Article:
On July 14, 1791, the “Constitutional Society” of Birmingham (an organization formed in 1780 to encourage parliamentary reform) invited “any friend of freedom” to celebrate over dinner the second anniversary of the storming of the Bastille. In keeping with popular perceptions of this organization, Gillray’s chorus prays: “preserve us from Kings & Whores of Babylon!!! Put enmity between us & the ungodly and bring down the Heads of all Tyrants….” This dinner sparked riots in Birmingham, where the home of Joseph Priestley, depicted here standing with holy chalice and salver, was sacked, his library and scientific equipment destroyed. Although none of the Whigs in Gillray’s fictional account attended that dinner, including playwright and politician Richard Brinsley Sheridan on the left, Opposition leader Charles James Fox in the center, and Horne Tooke on Fox’s left, they were increasingly subject to anti-Jacobin attacks. Priestley found his anti-government views distinctly unwelcome, and as conservative reaction to the French Revolution intensified, he eventually fled to the United States.
Events in revolutionary France, including the King and Queen’s aborted flight and arrest at Varennes, had reverberations across the Channel. As extremists were consolidating their control in Paris, tensions further heightened when King Gustaf III of Sweden was assassinated in March 1792. In response, the British government in May encouraged magistrates to exercise tighter control over “riotous meetings and seditious publications.” In this print of George III (allegedly taken “ad vivam” [“from life”]), Gillray alludes to an earlier regicide: George III studies Samuel Cooper’s portrait of Oliver Cromwell, who signed the death warrant of Charles I.
Although originally a Whig and a supporter of the American Revolution, statesman and celebrated orator Edmund Burke warned that the French Revolution would lead to the collapse of order and an outbreak of regicide and atheism. Reduced here to a pair of peering spectacles, a prying nose, and a pair of tiny hands wielding a crown and a crucifix, Burke split with the Whigs and by 1792 had allied himself with the Tory leader, William Pitt. The “rat” upon whom Burke spies is the Dissenting, radical clergyman Dr. Richard Price. Gillray imagines Price at work on an imaginary essay “On the Benefits of Anarchy Regicide Atheism,” with a picture of the execution of Charles I hanging over his desk. Price’s actual sermon before the reformist Revolution Society, which praised the French Revolution and its ideals of liberty, and championed an elective monarchy, provoked Burke to write Reflections on the Revolution in France (1790). While Burke’s essay was probably instrumental in changing Gillray’s attitude toward the French Revolution, the artist chose to portray Burke as a crazed fanatic. As Draper Hill has commented, “with typical ambiguity, the content of the engraving is critical of Price but the form ridicules Burke.”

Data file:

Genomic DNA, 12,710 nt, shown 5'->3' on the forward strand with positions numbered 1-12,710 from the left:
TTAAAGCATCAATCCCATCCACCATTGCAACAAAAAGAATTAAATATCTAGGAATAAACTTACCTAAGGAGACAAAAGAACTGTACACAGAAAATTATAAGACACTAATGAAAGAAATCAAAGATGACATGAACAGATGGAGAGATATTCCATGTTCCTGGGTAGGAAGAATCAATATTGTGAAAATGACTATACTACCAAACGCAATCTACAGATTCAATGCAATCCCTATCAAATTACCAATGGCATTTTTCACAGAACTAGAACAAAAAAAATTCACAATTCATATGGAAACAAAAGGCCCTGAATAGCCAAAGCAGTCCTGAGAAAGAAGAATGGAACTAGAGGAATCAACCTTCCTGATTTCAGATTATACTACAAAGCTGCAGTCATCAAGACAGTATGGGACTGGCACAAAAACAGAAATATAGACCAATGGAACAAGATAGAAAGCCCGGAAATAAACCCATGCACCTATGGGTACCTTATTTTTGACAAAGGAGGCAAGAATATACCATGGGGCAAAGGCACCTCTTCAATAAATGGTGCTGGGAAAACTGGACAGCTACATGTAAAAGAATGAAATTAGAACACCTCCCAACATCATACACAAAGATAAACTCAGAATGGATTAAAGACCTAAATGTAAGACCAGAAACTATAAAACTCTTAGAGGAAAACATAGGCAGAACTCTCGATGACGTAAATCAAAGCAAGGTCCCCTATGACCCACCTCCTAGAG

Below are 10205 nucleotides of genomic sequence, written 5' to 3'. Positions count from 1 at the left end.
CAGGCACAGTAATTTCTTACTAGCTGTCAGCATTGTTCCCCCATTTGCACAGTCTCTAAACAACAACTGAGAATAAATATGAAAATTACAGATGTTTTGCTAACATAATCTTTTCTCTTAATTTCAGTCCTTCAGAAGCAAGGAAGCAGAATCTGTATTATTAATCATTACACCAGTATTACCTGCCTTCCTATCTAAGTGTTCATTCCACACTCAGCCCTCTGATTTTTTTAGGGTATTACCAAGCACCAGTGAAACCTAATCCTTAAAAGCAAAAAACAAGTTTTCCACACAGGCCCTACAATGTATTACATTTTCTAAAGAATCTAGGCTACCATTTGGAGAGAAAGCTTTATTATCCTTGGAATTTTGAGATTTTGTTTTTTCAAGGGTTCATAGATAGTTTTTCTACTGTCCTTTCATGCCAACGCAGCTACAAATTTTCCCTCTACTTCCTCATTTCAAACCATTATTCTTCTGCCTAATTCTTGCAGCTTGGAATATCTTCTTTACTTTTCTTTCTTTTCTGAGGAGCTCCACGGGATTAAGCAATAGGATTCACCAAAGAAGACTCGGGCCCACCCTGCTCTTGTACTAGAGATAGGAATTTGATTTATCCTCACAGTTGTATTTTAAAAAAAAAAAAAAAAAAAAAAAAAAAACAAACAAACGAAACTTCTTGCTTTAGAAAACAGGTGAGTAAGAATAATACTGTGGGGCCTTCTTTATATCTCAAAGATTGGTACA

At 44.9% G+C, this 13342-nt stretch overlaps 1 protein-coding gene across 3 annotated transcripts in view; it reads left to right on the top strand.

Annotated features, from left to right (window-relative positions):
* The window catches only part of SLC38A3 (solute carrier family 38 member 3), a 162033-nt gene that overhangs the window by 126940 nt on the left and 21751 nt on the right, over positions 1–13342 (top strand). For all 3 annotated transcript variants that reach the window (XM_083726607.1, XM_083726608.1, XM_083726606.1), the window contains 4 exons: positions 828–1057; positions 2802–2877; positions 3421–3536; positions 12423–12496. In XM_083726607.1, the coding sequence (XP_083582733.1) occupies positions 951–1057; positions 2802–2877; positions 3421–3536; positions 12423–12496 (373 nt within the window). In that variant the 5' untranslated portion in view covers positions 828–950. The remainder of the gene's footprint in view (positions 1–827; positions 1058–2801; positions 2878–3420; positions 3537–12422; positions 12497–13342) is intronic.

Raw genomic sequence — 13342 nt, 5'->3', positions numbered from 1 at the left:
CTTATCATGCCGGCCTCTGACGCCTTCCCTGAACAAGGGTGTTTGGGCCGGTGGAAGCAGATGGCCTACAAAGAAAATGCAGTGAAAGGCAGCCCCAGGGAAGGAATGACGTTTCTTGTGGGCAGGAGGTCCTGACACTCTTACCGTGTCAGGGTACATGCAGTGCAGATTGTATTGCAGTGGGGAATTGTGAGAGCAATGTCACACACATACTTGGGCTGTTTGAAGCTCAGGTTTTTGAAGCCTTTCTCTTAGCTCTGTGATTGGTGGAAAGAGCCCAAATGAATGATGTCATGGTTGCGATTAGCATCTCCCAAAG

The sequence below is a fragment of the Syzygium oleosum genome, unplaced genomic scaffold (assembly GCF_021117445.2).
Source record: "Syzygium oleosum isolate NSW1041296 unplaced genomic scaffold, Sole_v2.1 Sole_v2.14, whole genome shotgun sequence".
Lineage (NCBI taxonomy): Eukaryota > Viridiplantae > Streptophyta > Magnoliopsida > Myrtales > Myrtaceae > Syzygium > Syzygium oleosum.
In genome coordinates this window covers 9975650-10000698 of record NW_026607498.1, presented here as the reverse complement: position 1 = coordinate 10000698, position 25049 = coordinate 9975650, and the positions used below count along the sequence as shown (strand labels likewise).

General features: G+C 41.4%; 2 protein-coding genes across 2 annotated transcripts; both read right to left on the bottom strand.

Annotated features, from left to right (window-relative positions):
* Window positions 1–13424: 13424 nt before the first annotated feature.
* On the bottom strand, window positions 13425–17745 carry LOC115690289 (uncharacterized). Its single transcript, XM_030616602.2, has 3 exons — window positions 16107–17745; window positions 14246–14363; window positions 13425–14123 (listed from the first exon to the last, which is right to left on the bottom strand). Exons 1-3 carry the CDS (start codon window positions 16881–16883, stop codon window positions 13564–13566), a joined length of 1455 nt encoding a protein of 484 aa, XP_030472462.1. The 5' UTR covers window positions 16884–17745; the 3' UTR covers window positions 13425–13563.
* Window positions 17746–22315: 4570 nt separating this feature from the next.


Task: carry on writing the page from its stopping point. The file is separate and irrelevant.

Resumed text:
Gillray facetiously dedicates this print to the Jacobin Clubs of France and England, making it, according to Draper Hill, “the first anti-Jacobin satire published in England.” As Hill points out, the name “Jacobin” was widely adopted in England after 1793 to refer to revolutionaries in general and to their principles.
Thomas Paine’s Common Sense (1776) had helped pave the way for the American Declaration of Independence. In March 1791, Paine responded to Edmund Burke’s denunciation of the French Revolution with the first part of his Rights of Man, dedicated to George Washington. The book caused a sensation, went through eight editions in that year, and was quickly reissued in the United States and distributed by the Jeffersonian societies. Gillray alludes to Paine’s trade as a maker of corsets by equipping the revolutionary with scissors; his tape is inadequate to measure a gigantic royal crown. Paine wears a French cocked hat with a revolutionary tricolor cockade inscribed, “Vive la Liberty.”
Gillray “pro bono publico” (“for the public good”) shows Paine beset by nightmares in a wretched garret, his bed framed by his guardian angels, scientist and political theorist Joseph Priestley and the leader of the Whig party, Charles James Fox. In February 1792, Paine published The Rights of Man, Part II, in which he expanded his defense of the French Revolution to promote Republicanism over monarchy and to propose a wide range of social programs, financed by a progressive income tax. Like Part I, Part II was widely circulated in cheap editions, and was even translated into Gaelic, Erse (Irish Gaelic), and Welsh. The book was banned, the publisher jailed, and Paine was indicted for treason, his trial set for December 18. Paine fled England for France and was made a French citizen in August 1792. However, when he tried to save Louis XVI from the guillotine, he was imprisoned for a time by Robespierre. In 1802, he returned to the United States. He died in New York City in 1809.